With the information that you have, you will want to add increasingly personalized content as your prospect moves down your funnel. If prospects are in the middle of your funnel, for instance, include the text “[Video]” in the subject line of an email. Use their first name in the text of the subject line and the salutation. When a prospect is at the bottom of your funnel and about to make a purchase, think about creating a quick, customized video just for them (I’ll get more into this below). Using Dubb, for example, you can also add a brief line of text at the top of your video, giving you an additional chance to add a personal touch to your video.

Personalization will increase the odds that you cross the finish line and make a sale, but you want to be cautious here. Sometimes there is too much personalization. While you may want to do some additional research that you can include in an email to a top 100 customer, for instance, it can take valuable time to conduct this research. Along with this, recipients can be turned off if it shows that you were doing extensive research into them and your company. There’s a fine line here, so you will have to use your best judgment.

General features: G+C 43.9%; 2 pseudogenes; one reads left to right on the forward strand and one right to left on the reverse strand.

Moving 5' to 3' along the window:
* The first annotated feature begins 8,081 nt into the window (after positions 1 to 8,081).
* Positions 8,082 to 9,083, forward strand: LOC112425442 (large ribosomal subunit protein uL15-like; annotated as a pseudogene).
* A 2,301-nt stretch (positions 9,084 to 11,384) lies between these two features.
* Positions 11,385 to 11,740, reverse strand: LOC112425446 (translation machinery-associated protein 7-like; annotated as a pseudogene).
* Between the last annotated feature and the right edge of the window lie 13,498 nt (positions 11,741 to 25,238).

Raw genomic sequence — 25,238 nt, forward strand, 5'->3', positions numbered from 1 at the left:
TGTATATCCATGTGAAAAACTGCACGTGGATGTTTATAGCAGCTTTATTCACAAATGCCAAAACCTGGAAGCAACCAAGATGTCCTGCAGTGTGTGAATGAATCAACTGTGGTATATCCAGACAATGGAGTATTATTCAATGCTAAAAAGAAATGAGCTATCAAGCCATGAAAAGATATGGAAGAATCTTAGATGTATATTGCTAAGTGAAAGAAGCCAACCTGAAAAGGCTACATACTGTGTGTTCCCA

Avoid Unforced Errors

Famed investor Charlie Munger has so many famous, witty quotes, but there is one in particular that is relevant for this discussion. Munger once said, “It is remarkable how much long-term advantage people like [Warren Buffett and Munger] have gotten by trying to be consistently not stupid, instead of trying to be intelligent.”

We can adopt this same mentality when trying to convert prospects at the bottom of our funnels. By avoiding simple mistakes, we can dramatically increase our chances of converting that prospect. There are several types of mistakes that I’ve seen when clients attempt to convert warm prospects.

First, you can easily lose a warm prospect by bothering them. Yes, you want to stay in touch with prospects at the bottom of your funnel, but you don’t want to go overboard here. Your prospects are busy people and they have lives outside of work. Respect their time by strategically reaching out. They will thank you for it.